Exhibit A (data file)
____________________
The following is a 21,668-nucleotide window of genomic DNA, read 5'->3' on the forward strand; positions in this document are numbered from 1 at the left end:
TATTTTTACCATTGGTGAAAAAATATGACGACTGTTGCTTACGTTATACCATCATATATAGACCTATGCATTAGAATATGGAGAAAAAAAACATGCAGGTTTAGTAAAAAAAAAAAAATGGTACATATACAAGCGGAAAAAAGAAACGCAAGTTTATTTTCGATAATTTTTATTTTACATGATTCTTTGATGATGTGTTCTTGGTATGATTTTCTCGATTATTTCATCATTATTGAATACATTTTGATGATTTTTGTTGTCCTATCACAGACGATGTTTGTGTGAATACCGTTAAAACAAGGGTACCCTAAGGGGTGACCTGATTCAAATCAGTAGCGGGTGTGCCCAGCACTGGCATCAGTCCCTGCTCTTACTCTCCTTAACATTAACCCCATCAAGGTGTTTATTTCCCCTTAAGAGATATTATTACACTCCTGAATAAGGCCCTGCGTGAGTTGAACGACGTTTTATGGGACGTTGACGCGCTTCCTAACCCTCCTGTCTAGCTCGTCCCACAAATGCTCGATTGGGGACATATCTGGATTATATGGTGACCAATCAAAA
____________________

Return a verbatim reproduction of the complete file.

The following is a 21,668-nucleotide window of genomic DNA, read 5'->3' on the forward strand; positions in this document are numbered from 1 at the left end:
TATTTTTACCATTGGTGAAAAAATATGACGACTGTTGCTTACGTTATACCATCATATATAGACCTATGCATTAGAATATGGAGAAAAAAAACATGCAGGTTTAGTAAAAAAAAAAAAATGGTACATATACAAGCGGAAAAAAGAAACGCAAGTTTATTTTCGATAATTTTTATTTTACATGATTCTTTGATGATGTGTTCTTGGTATGATTTTCTCGATTATTTCATCATTATTGAATACATTTTGATGATTTTTGTTGTCCTATCACAGACGATGTTTGTGTGAATACCGTTAAAACAAGGGTACCCTAAGGGGTGACCTGATTCAAATCAGTAGCGGGTGTGCCCAGCACTGGCATCAGTCCCTGCTCTTACTCTCCTTAACATTAACCCCATCAAGGTGTTTATTTCCCCTTAAGAGATATTATTACACTCCTGAATAAGGCCCTGCGTGAGTTGAACGACGTTTTATGGGACGTTGACGCGCTTCCTAACCCTCCTGTCTAGCTCGTCCCACAAATGCTCGATTGGGGACATATCTGGATTATATGGTGACCAATCAAAA